“The little guys aim to defeat the’club’by cotton ginning their currency and setting its value, rather than managing the money of others. For a while, they seem to be very, very rich. The rogue game finally looks like it’s been licked. The crypto market is going up steadily. … and … it will crash. Or that’s why the history of the market tells us. — Virginia Hefernan,

Cryptocurrencies are better than traditional money

“When designing today’s financial system from scratch, design a decentralized system that allows anyone to exchange value with others without intervention. In a nutshell, it’s cryptography. What is it? Therefore, it is more efficient, cheaper, and faster, which could move us into a world where transactions are executed without an intermediary. “— Gil Luria, Research Director at DA Davidson, said.

There is little evidence that cryptocurrencies can grow beyond their current user base

“It’s still struggling to figure out what Bitcoin is for. Bitcoin has been around for over a decade, but in almost every respect it’s inferior to dollars and credit cards. And there remains an inconvenient way to pay for things. In the United States it is mainly used by enthusiastic enthusiasts because most merchants do not accept it. “— Megan McCardle,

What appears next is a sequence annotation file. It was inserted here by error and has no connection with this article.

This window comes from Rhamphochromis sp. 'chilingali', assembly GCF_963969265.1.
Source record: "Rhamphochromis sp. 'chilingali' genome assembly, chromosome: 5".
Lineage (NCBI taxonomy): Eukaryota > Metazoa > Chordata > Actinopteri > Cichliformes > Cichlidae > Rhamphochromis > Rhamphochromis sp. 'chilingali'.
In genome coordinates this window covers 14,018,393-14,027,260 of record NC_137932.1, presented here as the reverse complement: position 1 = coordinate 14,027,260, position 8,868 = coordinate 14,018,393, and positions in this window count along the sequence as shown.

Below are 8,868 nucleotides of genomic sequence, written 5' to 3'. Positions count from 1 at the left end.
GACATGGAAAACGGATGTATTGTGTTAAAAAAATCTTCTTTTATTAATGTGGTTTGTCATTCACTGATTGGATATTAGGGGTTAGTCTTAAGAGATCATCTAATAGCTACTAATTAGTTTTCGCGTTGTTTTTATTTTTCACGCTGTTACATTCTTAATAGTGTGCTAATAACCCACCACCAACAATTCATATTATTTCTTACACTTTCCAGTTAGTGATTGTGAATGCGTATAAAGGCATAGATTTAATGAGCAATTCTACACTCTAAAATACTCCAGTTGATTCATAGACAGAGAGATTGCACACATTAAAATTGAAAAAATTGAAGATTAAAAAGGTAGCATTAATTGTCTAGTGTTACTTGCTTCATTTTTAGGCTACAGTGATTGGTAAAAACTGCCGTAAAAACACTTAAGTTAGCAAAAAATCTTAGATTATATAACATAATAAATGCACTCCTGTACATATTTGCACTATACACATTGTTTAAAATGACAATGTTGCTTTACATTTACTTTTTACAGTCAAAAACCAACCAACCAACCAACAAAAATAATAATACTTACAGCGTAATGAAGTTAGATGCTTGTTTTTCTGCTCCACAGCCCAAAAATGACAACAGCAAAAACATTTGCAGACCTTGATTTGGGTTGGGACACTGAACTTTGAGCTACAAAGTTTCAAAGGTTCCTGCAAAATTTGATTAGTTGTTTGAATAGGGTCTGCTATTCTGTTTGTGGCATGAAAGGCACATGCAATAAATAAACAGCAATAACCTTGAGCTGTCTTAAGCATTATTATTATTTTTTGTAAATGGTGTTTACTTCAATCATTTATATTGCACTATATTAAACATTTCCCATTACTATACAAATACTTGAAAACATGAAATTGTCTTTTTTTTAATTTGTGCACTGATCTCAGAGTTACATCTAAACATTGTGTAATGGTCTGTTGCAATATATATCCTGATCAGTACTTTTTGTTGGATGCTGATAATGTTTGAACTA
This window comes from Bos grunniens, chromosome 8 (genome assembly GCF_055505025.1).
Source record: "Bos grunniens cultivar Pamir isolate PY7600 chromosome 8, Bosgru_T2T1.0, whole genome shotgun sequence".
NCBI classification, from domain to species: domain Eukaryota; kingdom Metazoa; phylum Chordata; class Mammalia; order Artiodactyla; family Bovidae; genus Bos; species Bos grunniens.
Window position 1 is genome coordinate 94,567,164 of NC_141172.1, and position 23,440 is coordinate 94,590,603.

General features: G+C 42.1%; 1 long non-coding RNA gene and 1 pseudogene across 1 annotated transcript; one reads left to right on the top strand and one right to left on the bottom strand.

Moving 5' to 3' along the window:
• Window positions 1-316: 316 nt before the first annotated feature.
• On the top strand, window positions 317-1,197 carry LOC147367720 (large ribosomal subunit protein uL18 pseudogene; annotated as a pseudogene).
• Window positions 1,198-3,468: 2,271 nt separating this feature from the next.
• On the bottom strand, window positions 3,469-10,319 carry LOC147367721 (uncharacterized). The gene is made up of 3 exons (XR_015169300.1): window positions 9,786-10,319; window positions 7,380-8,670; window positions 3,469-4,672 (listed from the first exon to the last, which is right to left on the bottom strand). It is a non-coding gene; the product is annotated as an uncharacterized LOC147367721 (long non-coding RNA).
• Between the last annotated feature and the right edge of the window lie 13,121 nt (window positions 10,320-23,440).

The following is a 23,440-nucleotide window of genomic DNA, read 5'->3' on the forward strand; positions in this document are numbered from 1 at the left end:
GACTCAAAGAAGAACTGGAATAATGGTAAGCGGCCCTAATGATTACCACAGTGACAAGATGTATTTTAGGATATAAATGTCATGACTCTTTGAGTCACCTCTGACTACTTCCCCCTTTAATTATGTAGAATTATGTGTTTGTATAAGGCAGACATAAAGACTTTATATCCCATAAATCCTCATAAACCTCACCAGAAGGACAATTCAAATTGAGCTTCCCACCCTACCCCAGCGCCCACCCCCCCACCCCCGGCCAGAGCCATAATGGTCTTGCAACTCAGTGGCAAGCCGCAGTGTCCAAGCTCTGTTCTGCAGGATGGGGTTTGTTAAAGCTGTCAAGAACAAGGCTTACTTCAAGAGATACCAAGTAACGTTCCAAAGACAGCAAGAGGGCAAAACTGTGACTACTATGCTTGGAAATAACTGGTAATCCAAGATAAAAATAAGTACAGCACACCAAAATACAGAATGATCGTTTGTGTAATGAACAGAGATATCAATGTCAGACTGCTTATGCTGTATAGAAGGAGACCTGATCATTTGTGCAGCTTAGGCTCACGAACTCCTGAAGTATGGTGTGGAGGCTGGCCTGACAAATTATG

Environmental concerns limit cryptocurrencies unless they are resolved

“Many Bitcoin complaints have been exaggerated over the years, but the increased use of real physical resources (energy and computer chips) by cryptocurrencies can no longer be ignored. Bitcoin by the government If you want to avoid crackdowns, you need to move to a technology that doesn’t require a certain amount of resource consumption just to keep the price of the currency. “— Noah Smith,

Even if cryptocurrencies are widely accepted, it doesn’t make sense to use them

“I don’t think people are looking at it in terms of spending. People are still looking at it as an investment. Why do you want to use valuated assets in depreciable products? It doesn’t make sense.” — From cryptocurrency broker Eleesa Dadiani

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Photo Illustration: Yahoo News; Photo: Getty Images